The Avia B.534 was the
most important Czech aircraft of the period between the two world wars,
with production totalling 566, more than that of any other type. It was
a classic single-seat fighter biplane, representing the penultimate
stage in the evolution of this type. The final stage being provided by
biplanes with retractable landing gear, such as the Soviet Polikarpov
1-153 and the Grumman fighters for the US Navy.
Novotny had re-engined the unsuccessful Avia B.34/2 prototype with a
Hispano-Suiza 12Ybrs engine, redesignating it B.534/1. It first flew in
August 1933, piloted by Vaclav Koci, and showed great promise. The
aircraft was an unequal-span staggered single-bay biplane, with splayed
N-struts carrying the upper-wing centre section above the fuselage.
Wing bracing was by N-struts and there were ailerons on both upper and
lower wings. The two-spar riveted steel wing had fabric covering, while
the carefully streamlined fuselage was a riveted and bolted steel-tube
structure with detachable metal panels forward and fabric covering aft.
The horizontal tailplane was strut-braced and the split-type landing
gear, with half-axles hinged beneath the fuselage, was oleo-sprung. The
second prototype (B.534/2) had an enclosed cockpit, an enlarged rudder
and revised landing gear with mainwheel fairings. It established a
Czech national speed record on 18 April 1934, reaching 227.27 mph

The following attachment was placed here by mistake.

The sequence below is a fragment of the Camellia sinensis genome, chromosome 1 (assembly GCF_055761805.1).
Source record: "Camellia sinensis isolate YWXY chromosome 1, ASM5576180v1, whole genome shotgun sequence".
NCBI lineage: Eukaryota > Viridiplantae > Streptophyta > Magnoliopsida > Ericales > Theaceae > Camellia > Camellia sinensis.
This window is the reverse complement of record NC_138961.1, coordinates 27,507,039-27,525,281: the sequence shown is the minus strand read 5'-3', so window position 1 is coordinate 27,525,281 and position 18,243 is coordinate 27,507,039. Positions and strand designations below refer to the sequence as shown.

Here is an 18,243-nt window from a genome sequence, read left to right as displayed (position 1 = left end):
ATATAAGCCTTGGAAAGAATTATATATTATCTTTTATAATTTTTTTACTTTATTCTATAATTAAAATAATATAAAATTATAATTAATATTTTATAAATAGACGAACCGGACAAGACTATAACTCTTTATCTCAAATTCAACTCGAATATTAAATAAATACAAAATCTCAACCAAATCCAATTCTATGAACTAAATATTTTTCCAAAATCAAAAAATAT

Development was held up
when both prototypes were damaged in crash landings during 1934, but
the decision had already been made to orderthe B.534 for the Czech air
arm. The Avia B.534-I, the first production version, closely followed
the design of the second prototype. The prototype's metal propeller was
replaced by a wooden unit and, as on the first prototype, the pilot had
an open cockpit. The main landing gear units were without spats.
Production of the
B.534-1 totalled 46 aircraft. Armament comprised twin fuselage mounted
light machine-guns and two more in fairings on the lower wing.
Production of the Avia B.534-II series reached 100. This version
differed in having all four machine-guns mounted in the fuselage sides,
with consequently enlarged fuselage side blister fairings to house
them. Underwing racks for light bombs were fitted, since the new
fighter was considered suitable also for ground attack. The 46
B.534-III aircraft ordered next had mainwheel fairings, and had the
carburet tor air intake moved forward under the nose. Six of this
version were exported to Greece and 14 to Yugoslavia. The B.534-IV had
an aft-sliding cockpit canopy and raised aft fuselage decking. Total
Czech orders for this version were 253. The Avia Bk.534 was a cannon
armed version, but otherwise similar to the Series IV aircraft. It was
intended that its Hispano-Suiza 12Ycrs engine would have a 20 mm
Oerlikon cannon mounted in the Vee of the engine cylinders, with its
muzzle in the hollow propeller boss. However, as a result of a shortage
of the Oerlikon weapons, many Bk.534s flew with only three
machine-guns, two mounted in the fuselage sides and one in place of the
moteur canon. Some B.534-IV and Bk.534 fighters had the standard
tail skid replaced by a castoring tailwheel.
At the Zurich
International Flying Meet in July 1937, the B.534 demonstrated
excellent manoeuvrability and good overall performance, proving itself
in competition as the outstanding biplane fighter.
By the time of the
Munich crisis in September 1938, B.534s formed the equipment of 21